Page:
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Valentine to Sherwood Anderson 

A Valentine to Sherwood Anderson               


The valentine was written in St.-Rémy, not for Valentine's Day, which is hardly the only occasion for a love poem. For Stein, the occasion was the publication of Geography and Plays in December 1922. She was indebted to Sherwood Anderson for the foreword, which added to her book a prominent name likely to make for sales and critical attention, as the publisher acknowledged. The "valentine" is an appreciation, an offering of thanks to Anderson. At the same time, most of the sections of the valentine are a love poem to Toklas, though she is not named. Without her inspiration and practical help neither Geography and Plays nor any other book could have been produced. She was the moving force behind Stein.

    The text and title of this piece went through changes. It is not known whether the sections were composed in the order in which they are printed, nor is the order or time of revisions of the title clear. Given the hints of Christmas and the late 1922 date of composition, the piece cannot have been written for Valentine's Day. The title "A Valentine," without a name, inscribes it to an unnamed recipient, plainly Toklas. Another title is Idem the Some. The piece later became "A Portrait of Sherwood Anderson," revised to A Valentine to Sherwood Anderson. Idem the Same appears in the form in which students memorize it, the Latin word followed immediately by its English translation, which makes the phrase redundant since it twice says what it means. But what is "the same" as what else is not stated. It may be one valentine written for or about two people, or two people who are both valentines of the writer. However, the valentine is a text inscribed to Anderson, with a subtext for or about Toklas, not named.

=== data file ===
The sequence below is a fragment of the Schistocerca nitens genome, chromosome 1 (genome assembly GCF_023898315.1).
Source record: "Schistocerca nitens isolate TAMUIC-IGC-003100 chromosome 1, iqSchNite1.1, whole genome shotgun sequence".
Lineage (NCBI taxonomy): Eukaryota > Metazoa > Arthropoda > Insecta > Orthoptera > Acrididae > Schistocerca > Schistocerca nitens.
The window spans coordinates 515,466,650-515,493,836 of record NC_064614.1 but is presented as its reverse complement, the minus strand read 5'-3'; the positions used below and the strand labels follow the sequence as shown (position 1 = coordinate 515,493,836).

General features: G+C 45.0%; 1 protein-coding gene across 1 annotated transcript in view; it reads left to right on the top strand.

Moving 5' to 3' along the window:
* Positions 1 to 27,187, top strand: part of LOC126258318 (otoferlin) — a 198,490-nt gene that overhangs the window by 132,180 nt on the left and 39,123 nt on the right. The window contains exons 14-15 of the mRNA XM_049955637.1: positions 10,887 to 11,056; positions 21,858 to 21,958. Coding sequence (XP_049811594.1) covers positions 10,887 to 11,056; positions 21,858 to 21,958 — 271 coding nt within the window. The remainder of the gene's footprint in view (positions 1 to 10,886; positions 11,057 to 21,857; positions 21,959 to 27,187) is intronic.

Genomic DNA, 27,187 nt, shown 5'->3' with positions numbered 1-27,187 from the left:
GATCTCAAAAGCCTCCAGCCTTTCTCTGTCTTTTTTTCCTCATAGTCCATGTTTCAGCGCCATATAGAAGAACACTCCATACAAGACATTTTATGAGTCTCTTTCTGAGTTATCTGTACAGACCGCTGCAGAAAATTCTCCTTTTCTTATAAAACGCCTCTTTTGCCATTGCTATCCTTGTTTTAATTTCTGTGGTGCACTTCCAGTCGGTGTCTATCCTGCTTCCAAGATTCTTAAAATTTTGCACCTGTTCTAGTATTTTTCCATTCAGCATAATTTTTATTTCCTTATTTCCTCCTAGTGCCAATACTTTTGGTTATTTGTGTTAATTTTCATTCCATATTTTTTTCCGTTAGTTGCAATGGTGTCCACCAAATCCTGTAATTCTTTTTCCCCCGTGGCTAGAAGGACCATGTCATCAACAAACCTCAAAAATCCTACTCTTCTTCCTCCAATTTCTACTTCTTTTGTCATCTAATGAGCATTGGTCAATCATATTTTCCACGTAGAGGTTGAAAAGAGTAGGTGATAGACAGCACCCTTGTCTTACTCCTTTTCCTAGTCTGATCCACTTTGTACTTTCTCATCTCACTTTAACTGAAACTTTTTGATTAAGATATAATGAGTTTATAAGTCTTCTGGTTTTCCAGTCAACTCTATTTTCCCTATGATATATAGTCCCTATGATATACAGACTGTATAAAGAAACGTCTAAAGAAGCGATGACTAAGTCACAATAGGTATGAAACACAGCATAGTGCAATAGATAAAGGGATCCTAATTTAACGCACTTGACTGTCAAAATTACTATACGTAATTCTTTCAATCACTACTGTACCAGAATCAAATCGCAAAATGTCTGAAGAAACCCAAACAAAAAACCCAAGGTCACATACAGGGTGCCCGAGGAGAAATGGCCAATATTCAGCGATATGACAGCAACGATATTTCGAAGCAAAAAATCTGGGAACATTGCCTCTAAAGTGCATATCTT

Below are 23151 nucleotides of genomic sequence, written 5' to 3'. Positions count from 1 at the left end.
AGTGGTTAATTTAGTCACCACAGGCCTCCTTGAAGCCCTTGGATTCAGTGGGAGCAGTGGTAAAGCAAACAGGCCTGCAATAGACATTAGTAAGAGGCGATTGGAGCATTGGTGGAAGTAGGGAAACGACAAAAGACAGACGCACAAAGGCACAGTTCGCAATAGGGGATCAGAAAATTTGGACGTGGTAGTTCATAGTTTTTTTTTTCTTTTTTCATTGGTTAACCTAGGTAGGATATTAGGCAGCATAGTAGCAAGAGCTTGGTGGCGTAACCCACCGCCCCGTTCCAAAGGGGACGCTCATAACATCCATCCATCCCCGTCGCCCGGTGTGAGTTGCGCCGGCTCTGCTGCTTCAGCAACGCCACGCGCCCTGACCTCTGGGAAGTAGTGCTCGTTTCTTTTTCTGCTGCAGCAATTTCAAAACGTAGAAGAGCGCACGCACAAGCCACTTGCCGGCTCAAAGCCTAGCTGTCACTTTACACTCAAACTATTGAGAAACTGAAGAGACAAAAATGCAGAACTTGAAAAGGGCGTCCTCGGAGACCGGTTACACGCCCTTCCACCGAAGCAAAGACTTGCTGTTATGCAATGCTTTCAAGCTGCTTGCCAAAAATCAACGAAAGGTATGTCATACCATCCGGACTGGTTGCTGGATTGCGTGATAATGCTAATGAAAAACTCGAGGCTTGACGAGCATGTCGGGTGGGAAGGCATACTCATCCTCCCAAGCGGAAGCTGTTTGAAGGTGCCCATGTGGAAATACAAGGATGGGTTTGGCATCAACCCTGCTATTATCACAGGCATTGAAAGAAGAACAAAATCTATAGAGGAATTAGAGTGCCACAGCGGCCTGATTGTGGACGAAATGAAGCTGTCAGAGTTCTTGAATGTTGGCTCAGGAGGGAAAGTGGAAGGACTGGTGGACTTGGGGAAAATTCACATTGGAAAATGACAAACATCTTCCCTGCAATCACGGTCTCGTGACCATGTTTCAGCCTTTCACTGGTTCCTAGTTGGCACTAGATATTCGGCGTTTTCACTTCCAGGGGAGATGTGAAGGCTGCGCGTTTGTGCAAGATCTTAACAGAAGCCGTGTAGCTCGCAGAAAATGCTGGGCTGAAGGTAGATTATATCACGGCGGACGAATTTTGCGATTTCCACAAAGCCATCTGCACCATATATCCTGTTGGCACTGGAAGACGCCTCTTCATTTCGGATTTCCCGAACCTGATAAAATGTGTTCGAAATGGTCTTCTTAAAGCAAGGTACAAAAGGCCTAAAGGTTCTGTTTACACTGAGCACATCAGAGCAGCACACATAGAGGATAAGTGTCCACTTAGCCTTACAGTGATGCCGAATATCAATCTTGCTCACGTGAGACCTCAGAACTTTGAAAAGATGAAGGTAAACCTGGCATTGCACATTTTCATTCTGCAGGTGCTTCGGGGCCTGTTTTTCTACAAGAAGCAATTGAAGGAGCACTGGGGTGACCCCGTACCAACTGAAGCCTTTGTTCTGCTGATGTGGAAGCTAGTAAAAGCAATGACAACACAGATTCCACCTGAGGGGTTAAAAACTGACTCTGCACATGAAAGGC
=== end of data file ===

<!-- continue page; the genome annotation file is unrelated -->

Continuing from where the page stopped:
On the back of the notebook for this piece are tiny private love verses to Toklas. Some become sections of the text. In the notes, details of "A Very Valentine" appear in more personal form than in typescript and in print. The original line "Very Stein is my valentine very Stein and very fine" becomes in print "Very mine is my valentine very mine and very fine." Stein and Toklas are each other's valentines, two lovers who are one, idem the same.

    The valentine has a pastoral, religious tone and a formal, processional feeling, with counting and lists of diverse detail in order of size, such as pervade much of Stein's writing in St.-Rémy. "A very little snail. / A medium sized turkey. / ... / A fair orange tree. /. . . / Listen to them from here." Alice Toklas said that as Stein wrote "A History Of Giving Bundles" she inserted into it, presumably at the hotel in St.- Rémy, the figures and gifts from a procession to the Christmas criche on the mantle. Never heavy and systematic, the poem plays lyrically and lightly, as if ringing changes or offering blessings to creatures, to nautre, and in words.


--Ulla Dydo

 (republished with the permission of UBUweb )